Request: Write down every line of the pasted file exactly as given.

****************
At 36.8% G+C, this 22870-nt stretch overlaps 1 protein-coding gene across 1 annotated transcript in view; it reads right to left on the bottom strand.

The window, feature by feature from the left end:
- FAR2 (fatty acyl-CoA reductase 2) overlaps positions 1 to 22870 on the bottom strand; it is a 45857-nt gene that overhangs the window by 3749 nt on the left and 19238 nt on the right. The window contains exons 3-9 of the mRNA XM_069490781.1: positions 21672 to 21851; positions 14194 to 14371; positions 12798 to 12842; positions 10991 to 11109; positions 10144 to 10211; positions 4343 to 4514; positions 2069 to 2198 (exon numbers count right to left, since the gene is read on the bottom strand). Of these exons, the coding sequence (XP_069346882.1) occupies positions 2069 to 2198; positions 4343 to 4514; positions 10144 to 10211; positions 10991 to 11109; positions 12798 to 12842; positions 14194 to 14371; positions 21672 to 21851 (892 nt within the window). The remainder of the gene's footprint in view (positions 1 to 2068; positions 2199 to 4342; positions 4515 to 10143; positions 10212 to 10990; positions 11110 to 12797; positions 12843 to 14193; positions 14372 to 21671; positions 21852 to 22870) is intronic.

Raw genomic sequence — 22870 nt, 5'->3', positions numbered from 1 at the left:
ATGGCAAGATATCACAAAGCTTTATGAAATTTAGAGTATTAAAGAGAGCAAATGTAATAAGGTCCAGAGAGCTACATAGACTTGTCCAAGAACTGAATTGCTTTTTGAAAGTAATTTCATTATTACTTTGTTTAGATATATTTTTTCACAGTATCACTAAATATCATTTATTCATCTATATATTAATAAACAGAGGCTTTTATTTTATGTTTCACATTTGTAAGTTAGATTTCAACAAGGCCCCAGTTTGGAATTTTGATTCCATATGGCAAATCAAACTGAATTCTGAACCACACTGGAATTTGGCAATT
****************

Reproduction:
At 36.8% G+C, this 22870-nt stretch overlaps 1 protein-coding gene across 1 annotated transcript in view; it reads right to left on the bottom strand.

The window, feature by feature from the left end:
- FAR2 (fatty acyl-CoA reductase 2) overlaps positions 1 to 22870 on the bottom strand; it is a 45857-nt gene that overhangs the window by 3749 nt on the left and 19238 nt on the right. The window contains exons 3-9 of the mRNA XM_069490781.1: positions 21672 to 21851; positions 14194 to 14371; positions 12798 to 12842; positions 10991 to 11109; positions 10144 to 10211; positions 4343 to 4514; positions 2069 to 2198 (exon numbers count right to left, since the gene is read on the bottom strand). Of these exons, the coding sequence (XP_069346882.1) occupies positions 2069 to 2198; positions 4343 to 4514; positions 10144 to 10211; positions 10991 to 11109; positions 12798 to 12842; positions 14194 to 14371; positions 21672 to 21851 (892 nt within the window). The remainder of the gene's footprint in view (positions 1 to 2068; positions 2199 to 4342; positions 4515 to 10143; positions 10212 to 10990; positions 11110 to 12797; positions 12843 to 14193; positions 14372 to 21671; positions 21852 to 22870) is intronic.

Raw genomic sequence — 22870 nt, 5'->3', positions numbered from 1 at the left:
ATGGCAAGATATCACAAAGCTTTATGAAATTTAGAGTATTAAAGAGAGCAAATGTAATAAGGTCCAGAGAGCTACATAGACTTGTCCAAGAACTGAATTGCTTTTTGAAAGTAATTTCATTATTACTTTGTTTAGATATATTTTTTCACAGTATCACTAAATATCATTTATTCATCTATATATTAATAAACAGAGGCTTTTATTTTATGTTTCACATTTGTAAGTTAGATTTCAACAAGGCCCCAGTTTGGAATTTTGATTCCATATGGCAAATCAAACTGAATTCTGAACCACACTGGAATTTGGCAATT